Alpacas are a smaller version of a llama, with fire-resistant, hypoallergenic, water-resistant, silky fur. They spit when threatened; they orgle (a humming sound) when curious. They do not shit where they eat but rather in group piles. And they were domesticated by the Incas more than 6,000 years ago.
And in this ride, you are going to see plenty of them!
But if seeing alpacas isn’t a good enough reason to get on a bike, how about sweeping views of Mt Bachelor, the Three Sisters, and Mt Jefferson? Or 3 crossings of the scenic Deschutes River? Or a whole lot of gravel roads slicing through farms and BLM land?
But, before you hit the download key on the GPS, let us warn you: this ride contains four miles of “chunk and pump” which will leave some of you crying like a toddler who had their candy ripped off by an older brother.
This route is great for cold weather riding because it shouldn’t hold too much snow (it’s low and sunny). This is not the ride to pick when moon dust season is here. (Ah, that could be summer, maybe sooner.)
Late-fall to mid-spring. This route is really best on a warm winter day (50 degrees plus) with the sun out and bright. The “pump and chunk” section can be moon dust hell in the summertime. The route needs moisture in the ground, thus it is rideable in the fall after several freeze-thaw cycles.
Downtown Tumalo. We normally start at the Tumalo Coffeehouse.
Lat / Long: 44.149840, -121.330868
The highlights of this ride are three crossings of the Deschutes River, a couple of miles of fast, flowy single-track, and big mountain views along.
The ride starts in the town of Tumalo, where you can grab that final cup of coffee at Tumalo Coffeehouse. Head northeast on Tumalo Road (we suggest single file here), and at the top of the hill, go left onto Swalley road. The route now follows the popular Twin Bridges road ride, but in the opposite direction. At mile 2.9, cross the Deschutes River for the first of 3 times today. It is worth the time to make the stop at one of the crossings.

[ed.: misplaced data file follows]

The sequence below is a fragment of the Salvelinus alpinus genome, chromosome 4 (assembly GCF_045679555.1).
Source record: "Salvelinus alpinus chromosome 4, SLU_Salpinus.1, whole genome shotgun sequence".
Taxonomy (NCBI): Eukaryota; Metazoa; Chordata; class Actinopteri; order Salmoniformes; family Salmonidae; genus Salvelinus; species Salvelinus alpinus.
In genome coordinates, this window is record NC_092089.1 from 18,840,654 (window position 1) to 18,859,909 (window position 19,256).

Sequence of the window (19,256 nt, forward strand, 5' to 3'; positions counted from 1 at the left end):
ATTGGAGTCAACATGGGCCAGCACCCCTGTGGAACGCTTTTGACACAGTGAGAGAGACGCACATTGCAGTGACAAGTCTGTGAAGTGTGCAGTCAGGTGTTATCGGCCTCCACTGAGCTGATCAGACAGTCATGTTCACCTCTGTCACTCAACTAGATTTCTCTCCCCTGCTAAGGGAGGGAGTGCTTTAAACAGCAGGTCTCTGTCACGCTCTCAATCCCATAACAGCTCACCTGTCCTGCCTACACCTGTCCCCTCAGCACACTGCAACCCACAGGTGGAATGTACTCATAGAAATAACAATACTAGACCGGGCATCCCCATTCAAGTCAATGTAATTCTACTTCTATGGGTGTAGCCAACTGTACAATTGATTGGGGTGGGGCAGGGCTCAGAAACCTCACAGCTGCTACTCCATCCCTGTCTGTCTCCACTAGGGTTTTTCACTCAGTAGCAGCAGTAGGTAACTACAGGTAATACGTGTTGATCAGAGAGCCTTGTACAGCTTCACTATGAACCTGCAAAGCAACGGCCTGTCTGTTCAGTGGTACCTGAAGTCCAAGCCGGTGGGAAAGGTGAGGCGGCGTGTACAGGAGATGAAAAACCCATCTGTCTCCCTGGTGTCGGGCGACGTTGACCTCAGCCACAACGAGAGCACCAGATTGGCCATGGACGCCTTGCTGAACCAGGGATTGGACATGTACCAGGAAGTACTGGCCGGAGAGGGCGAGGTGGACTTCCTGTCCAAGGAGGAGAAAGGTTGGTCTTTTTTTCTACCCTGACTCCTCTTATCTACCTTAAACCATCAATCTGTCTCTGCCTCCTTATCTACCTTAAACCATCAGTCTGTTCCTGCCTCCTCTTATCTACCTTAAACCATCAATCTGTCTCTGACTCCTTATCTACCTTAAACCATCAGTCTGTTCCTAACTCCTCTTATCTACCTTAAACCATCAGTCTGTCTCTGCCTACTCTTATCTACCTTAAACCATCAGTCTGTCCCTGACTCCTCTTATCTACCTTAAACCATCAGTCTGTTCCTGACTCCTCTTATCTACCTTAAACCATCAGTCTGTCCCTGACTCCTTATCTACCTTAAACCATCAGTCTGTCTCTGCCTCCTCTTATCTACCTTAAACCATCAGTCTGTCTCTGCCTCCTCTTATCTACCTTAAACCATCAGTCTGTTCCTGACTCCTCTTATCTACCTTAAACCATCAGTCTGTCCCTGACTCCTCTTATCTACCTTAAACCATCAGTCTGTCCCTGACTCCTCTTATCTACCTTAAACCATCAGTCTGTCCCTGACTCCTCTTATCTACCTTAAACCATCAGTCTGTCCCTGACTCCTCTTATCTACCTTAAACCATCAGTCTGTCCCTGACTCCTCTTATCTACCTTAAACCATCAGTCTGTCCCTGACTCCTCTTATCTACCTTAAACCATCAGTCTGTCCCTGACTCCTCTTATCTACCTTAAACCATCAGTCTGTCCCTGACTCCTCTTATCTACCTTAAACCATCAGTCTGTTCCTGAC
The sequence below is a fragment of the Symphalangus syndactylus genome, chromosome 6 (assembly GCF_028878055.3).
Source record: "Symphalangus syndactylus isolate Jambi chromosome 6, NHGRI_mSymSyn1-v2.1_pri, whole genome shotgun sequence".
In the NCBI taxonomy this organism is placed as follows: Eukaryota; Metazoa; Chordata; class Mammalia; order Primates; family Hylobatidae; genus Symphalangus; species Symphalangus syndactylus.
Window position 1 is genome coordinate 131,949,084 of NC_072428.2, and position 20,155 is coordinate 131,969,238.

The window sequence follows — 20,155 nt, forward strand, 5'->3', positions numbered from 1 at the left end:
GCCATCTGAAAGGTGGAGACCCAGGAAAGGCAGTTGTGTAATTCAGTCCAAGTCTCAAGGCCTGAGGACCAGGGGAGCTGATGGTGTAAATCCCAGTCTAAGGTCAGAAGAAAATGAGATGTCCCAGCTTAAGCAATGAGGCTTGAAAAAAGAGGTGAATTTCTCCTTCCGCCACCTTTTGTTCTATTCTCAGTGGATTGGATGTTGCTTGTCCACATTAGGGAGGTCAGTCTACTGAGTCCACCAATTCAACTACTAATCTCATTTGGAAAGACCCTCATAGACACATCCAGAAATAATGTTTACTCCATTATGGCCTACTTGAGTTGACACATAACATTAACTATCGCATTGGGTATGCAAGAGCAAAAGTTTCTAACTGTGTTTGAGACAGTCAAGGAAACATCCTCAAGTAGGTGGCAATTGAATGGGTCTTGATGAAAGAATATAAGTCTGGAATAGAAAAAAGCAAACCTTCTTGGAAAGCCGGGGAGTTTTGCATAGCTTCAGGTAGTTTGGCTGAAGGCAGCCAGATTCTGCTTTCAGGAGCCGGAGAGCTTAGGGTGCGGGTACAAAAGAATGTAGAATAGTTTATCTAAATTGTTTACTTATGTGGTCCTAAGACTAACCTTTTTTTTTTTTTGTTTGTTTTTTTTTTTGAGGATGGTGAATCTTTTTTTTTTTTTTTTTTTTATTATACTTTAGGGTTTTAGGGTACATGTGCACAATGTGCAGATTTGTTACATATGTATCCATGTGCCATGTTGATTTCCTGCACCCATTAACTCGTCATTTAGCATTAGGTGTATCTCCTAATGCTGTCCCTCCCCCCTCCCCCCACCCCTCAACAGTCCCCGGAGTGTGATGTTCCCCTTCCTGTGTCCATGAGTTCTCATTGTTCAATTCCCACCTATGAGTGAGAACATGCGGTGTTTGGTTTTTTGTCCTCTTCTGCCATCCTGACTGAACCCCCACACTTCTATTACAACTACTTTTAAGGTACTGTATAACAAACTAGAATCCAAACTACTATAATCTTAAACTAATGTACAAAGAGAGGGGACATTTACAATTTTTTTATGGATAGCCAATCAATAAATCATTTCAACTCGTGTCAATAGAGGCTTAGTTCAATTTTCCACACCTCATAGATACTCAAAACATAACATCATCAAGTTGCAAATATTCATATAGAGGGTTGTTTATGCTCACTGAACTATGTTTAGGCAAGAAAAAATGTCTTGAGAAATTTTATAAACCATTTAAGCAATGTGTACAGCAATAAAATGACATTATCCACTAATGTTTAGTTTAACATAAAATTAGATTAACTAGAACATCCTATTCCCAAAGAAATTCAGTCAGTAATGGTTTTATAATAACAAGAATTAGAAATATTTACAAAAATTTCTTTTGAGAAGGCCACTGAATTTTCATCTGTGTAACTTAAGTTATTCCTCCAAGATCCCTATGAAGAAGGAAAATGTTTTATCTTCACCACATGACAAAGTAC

At mile 3.5, the intersection of White Rock Road, go straight onto the gravel. You will pass by a series of small farms and ranches. At the next intersection, the good gravel will give way to a double track road (Play micro-video) …. and yes, this is public.
At the T-intersection, go right (paved), and in a short distance, make a left. This is a sneaky, hard to identify left. Again, public access!
Soon you will find yourself at the Maston trailhead. Continue a bit further, and at mile 7.5, catch the single-track. (Play micro-video) It is fast and flowy, with only a couple of sections of rocky terrain. Gravel Girl says it is all rideable.
After almost 3 miles of single-track fun, make a left onto an unnamed gravel road. This road has little to no traffic as there is a gate at the very end of it near the highway at mile 12. Go right. The next 2.5 miles are on Cline Falls Highway. It has roughly a 2-foot shoulder. Pedal hard and just get it done! Remember the red blinky light; use it!
At mile 14.7, you cross over Highway 126. The traffic eases up. Soon your back onto hard-packed gravel with a slight downhill grade. At mile 18, cross the Deschutes River for the second time. This is Tetherow Crossing and the location of the longest standing home in Deschutes County.